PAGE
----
"... common Western misperceptions ... saw Africa as a fertile, untapped continent; Africans as untapped labor ready to work for low wages; and oil palms as a natural and largely wasted resource. Beyond indulging in racist caricatures, Europeans and Americans misread oil palms as evidence of Africa’s natural bounty—trees planted by God in a garden of Eden—rather than as signs of intensive agricultural activity in the recent past. Across Africa’s Atlantic littoral, centuries of slaving, warfare, disease, migration, and a changing climate had radically modified demography and land-use patterns, creating new villages and palm groves and leaving others abandoned. Settlers and traders weren’t stepping into a primordial forest, but a landscape with a long history of human occupation." (Oil Palm, p. 43).
Oil Palm: A Global History
by Jonathan E. Robins. (Published 2021)
“Defining slavery in the historical record isn’t straightforward. Like societies around the world, African societies practiced many forms of 'unfreedom' and dependency. Reports from Europeans 'anxious to eliminate slavery, and not always familiar with the intricacies of local usage,' tended to use the word 'slave' as a catchall. People who would be better described as pawns, serfs, or servants all fell under the same 'slave' label.” (p. 52)
“Before abolition, most palm oil rode along with the slave trade in the most literal sense. A surviving freight bill for the Hawke offers one example: the vessel loaded 359 captives at Gallinhas and Bassa and discharged 328 survivors at Dominica in 1777. On the return trip to Liverpool, the vessel brought back six puncheons of palm oil.” (p 75)
|A 19th century ad for palm-oil candles, showing the relationship to both slave and free African labor. (p, 82)|
"Africa’s palm groves reflected generations of farming and management of the landscape. They were neither completely natural nor entirely human built, but rather emerged as 'a cultural creation and a lived environment.'” (p. 120).
"Food technologists created flaky pastries that stayed tender and crisp for days; powders that stirred into coffee as 'cream;' boxed biscuit and cake mixes that lasted for months on shelves—just add milk and eggs. Instant noodles ready with a cup of hot water; peanut butter that you never, ever have to stir oil back into: these were the miracles of modern convenience food, made possible by refining, fractionating, and hydrogenating fats like palm oil. ... No one ever bought a stick of palmitin or a jar of diglycerides in a supermarket, but they ate them nonetheless in packaged foods." (p. 197)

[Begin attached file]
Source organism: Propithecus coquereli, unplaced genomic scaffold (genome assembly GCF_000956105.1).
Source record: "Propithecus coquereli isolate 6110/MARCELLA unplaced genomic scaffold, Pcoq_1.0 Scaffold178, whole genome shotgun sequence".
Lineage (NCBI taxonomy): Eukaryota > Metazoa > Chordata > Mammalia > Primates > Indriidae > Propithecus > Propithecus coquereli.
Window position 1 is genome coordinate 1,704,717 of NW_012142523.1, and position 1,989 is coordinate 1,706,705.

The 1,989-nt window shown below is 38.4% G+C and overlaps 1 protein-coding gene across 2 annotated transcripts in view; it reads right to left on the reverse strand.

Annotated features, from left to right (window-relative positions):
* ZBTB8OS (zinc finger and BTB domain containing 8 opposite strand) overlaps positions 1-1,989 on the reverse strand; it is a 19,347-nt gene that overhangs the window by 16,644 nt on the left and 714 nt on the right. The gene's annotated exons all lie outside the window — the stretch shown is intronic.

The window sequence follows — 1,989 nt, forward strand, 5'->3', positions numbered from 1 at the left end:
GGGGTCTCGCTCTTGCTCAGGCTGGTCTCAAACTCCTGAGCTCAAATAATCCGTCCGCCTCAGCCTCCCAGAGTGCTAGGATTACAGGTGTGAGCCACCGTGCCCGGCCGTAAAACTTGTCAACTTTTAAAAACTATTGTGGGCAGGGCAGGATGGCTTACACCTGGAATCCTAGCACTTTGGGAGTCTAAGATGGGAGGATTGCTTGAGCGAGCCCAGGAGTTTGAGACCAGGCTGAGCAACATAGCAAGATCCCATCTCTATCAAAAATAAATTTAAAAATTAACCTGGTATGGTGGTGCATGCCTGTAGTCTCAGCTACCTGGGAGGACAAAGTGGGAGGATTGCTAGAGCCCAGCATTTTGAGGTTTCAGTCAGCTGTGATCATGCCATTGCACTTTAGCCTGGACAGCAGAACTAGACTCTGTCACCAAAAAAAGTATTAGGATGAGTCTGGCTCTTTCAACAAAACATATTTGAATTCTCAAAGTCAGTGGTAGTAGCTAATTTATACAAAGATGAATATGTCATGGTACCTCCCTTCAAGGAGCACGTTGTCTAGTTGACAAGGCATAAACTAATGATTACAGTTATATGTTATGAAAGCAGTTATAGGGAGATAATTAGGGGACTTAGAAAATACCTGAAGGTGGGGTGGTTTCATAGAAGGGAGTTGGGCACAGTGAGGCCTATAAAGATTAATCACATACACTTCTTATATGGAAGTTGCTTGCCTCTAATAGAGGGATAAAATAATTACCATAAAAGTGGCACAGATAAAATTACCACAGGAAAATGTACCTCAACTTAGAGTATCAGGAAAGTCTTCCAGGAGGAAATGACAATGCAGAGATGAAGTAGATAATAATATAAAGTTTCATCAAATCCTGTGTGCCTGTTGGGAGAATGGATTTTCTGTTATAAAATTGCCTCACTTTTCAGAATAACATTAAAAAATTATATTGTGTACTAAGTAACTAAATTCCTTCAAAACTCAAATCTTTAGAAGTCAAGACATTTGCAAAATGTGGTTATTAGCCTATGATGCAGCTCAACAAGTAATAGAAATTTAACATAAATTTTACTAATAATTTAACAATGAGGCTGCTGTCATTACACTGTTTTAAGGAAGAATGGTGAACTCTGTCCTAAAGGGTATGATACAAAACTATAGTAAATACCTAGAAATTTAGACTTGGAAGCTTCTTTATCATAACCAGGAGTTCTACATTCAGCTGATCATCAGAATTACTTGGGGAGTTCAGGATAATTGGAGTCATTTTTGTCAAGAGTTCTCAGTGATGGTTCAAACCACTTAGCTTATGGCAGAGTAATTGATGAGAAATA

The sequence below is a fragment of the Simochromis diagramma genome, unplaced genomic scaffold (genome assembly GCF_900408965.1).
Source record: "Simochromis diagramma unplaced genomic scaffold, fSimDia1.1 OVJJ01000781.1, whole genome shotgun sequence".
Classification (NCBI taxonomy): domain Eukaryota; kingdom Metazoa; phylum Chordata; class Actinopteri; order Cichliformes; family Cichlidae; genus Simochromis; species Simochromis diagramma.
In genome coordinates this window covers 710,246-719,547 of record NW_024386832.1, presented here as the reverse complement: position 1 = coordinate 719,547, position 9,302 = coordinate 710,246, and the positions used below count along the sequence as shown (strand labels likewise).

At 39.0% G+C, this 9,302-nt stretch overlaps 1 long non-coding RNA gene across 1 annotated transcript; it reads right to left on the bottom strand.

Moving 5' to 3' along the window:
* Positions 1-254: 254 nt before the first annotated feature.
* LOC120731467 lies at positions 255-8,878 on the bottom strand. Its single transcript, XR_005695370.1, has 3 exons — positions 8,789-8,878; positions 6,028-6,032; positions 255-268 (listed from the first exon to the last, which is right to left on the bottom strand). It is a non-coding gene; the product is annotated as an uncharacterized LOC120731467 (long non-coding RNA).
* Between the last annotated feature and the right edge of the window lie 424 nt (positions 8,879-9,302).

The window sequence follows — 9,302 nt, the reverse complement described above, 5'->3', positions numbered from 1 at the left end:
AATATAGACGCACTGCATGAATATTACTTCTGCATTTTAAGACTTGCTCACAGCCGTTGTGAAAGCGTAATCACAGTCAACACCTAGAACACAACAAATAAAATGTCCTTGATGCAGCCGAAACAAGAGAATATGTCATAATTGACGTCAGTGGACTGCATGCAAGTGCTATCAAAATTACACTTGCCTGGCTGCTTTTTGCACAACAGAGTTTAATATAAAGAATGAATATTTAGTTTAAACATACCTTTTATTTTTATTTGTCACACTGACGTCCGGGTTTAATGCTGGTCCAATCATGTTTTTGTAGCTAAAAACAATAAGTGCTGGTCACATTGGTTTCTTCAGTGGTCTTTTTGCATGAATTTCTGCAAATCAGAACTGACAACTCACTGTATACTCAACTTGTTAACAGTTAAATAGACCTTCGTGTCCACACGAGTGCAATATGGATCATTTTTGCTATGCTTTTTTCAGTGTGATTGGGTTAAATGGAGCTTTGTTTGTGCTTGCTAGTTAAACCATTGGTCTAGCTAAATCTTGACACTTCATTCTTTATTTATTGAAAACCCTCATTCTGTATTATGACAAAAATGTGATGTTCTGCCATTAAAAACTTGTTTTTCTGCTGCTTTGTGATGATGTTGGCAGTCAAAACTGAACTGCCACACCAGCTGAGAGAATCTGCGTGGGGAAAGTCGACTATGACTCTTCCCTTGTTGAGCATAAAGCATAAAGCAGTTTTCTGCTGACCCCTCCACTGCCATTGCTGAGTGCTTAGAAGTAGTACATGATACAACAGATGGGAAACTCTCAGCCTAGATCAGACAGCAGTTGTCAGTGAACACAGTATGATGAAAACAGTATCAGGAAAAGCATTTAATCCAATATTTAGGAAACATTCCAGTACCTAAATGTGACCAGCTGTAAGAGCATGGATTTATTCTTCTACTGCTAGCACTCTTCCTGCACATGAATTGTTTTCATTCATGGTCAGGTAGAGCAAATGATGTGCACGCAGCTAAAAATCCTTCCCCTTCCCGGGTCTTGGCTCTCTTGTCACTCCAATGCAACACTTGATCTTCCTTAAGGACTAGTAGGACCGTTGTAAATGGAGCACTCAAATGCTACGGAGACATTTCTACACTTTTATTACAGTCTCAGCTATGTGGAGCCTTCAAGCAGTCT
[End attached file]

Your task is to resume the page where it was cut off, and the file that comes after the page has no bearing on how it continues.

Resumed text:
|Palm oil: used in a Snickers Bar and so many other foods!|
Beyond food safety issues, the ecological role of palm plantations concerns many analysts. They worry about the destruction of wild animals, about an endless cycle of pests and pesticides, and about issues of deforestation. Oil palms: are they a sustainable crop or a source of environmental and habitat destruction? Also, as in the past, concern arises over mistreatment of laborers and displacement of traditional farmers from lands being converted to oil-palm cultivation.
Globalization is the final topic of the book Oil Palm. The author writes:
"Palm oil rode on earlier waves of globalization, back to the first casks shipped from Africa half a millennium ago. Long-distance trade linked Africa’s oil palms with industries and ecologies across the globe in the nineteenth century. The colonial plantation complex sent capital, people, and plants shuttling around the globe, along with palm oil and kernels. The recent era of globalization is in some ways a return to form for the oil palm industry, after a postcolonial interlude dominated by development-minded states. In this new political and economic context, old plantation firms became multinational agribusinesses; the roles once filled by 'coolie' labor were taken up by undocumented migrants. Capital poured into tropical regions as raw materials flowed out." (p. 245).
Jonathan E. Robins has written a very readable book, which looks at the oil palm from a remarkably varied number of viewpoints -- history, nutrition, globalization, politics, labor issues, and many more. Above all, he shows the importance of this often-overlooked commodity on modern life. What an interesting book is Oil Palm!
Review © 2021 mae sander,
Such an interesting read. I've watched documentaries on oil palms but this book seems more comprehensive.
Thank you for this review. It´s an important subject.
Rice? This was new to me. A bit unexpected, too.
I always enjoy your posts and reviews. Thank you.
I enjoyed reading about palm oil and its various uses. What bothered me was the photo of the slave and free Africans. We weren't any better, but our slaves picked cotton and worked in tobacco fields instead of climbing trees to gather palm oil. Thanks for this fascinating read and great review.
It sounds like an interesting read. There's so much we don't know :(
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